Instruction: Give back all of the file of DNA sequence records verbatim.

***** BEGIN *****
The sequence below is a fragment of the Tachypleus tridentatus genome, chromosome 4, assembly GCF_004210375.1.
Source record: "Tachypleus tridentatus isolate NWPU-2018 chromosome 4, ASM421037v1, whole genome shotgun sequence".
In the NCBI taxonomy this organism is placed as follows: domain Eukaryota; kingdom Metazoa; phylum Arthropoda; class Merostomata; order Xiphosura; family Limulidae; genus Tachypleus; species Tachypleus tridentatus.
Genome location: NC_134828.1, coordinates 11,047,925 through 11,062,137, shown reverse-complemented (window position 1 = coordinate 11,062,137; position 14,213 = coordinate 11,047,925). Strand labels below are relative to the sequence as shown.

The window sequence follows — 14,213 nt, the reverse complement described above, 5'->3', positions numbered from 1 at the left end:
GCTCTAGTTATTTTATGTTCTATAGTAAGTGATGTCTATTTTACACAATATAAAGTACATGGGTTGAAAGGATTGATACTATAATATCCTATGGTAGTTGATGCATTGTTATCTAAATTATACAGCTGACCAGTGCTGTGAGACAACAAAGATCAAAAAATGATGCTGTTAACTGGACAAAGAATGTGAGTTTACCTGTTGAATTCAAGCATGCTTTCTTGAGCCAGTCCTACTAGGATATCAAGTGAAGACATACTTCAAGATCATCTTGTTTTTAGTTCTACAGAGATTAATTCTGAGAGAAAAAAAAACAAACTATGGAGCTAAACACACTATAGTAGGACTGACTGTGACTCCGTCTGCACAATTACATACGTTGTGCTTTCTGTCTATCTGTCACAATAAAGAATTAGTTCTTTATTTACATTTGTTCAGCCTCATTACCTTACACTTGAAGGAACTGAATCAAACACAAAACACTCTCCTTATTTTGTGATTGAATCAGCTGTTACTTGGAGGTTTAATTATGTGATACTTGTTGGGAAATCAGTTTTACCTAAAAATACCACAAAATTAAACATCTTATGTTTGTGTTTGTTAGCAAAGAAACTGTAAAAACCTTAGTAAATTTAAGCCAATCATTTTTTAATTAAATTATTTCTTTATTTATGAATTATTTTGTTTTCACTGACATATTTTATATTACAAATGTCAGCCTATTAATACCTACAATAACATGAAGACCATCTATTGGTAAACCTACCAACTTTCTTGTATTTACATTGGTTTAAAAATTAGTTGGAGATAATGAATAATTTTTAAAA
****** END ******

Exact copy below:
The sequence below is a fragment of the Tachypleus tridentatus genome, chromosome 4, assembly GCF_004210375.1.
Source record: "Tachypleus tridentatus isolate NWPU-2018 chromosome 4, ASM421037v1, whole genome shotgun sequence".
In the NCBI taxonomy this organism is placed as follows: domain Eukaryota; kingdom Metazoa; phylum Arthropoda; class Merostomata; order Xiphosura; family Limulidae; genus Tachypleus; species Tachypleus tridentatus.
Genome location: NC_134828.1, coordinates 11,047,925 through 11,062,137, shown reverse-complemented (window position 1 = coordinate 11,062,137; position 14,213 = coordinate 11,047,925). Strand labels below are relative to the sequence as shown.

The window sequence follows — 14,213 nt, the reverse complement described above, 5'->3', positions numbered from 1 at the left end:
GCTCTAGTTATTTTATGTTCTATAGTAAGTGATGTCTATTTTACACAATATAAAGTACATGGGTTGAAAGGATTGATACTATAATATCCTATGGTAGTTGATGCATTGTTATCTAAATTATACAGCTGACCAGTGCTGTGAGACAACAAAGATCAAAAAATGATGCTGTTAACTGGACAAAGAATGTGAGTTTACCTGTTGAATTCAAGCATGCTTTCTTGAGCCAGTCCTACTAGGATATCAAGTGAAGACATACTTCAAGATCATCTTGTTTTTAGTTCTACAGAGATTAATTCTGAGAGAAAAAAAAACAAACTATGGAGCTAAACACACTATAGTAGGACTGACTGTGACTCCGTCTGCACAATTACATACGTTGTGCTTTCTGTCTATCTGTCACAATAAAGAATTAGTTCTTTATTTACATTTGTTCAGCCTCATTACCTTACACTTGAAGGAACTGAATCAAACACAAAACACTCTCCTTATTTTGTGATTGAATCAGCTGTTACTTGGAGGTTTAATTATGTGATACTTGTTGGGAAATCAGTTTTACCTAAAAATACCACAAAATTAAACATCTTATGTTTGTGTTTGTTAGCAAAGAAACTGTAAAAACCTTAGTAAATTTAAGCCAATCATTTTTTAATTAAATTATTTCTTTATTTATGAATTATTTTGTTTTCACTGACATATTTTATATTACAAATGTCAGCCTATTAATACCTACAATAACATGAAGACCATCTATTGGTAAACCTACCAACTTTCTTGTATTTACATTGGTTTAAAAATTAGTTGGAGATAATGAATAATTTTTAAAA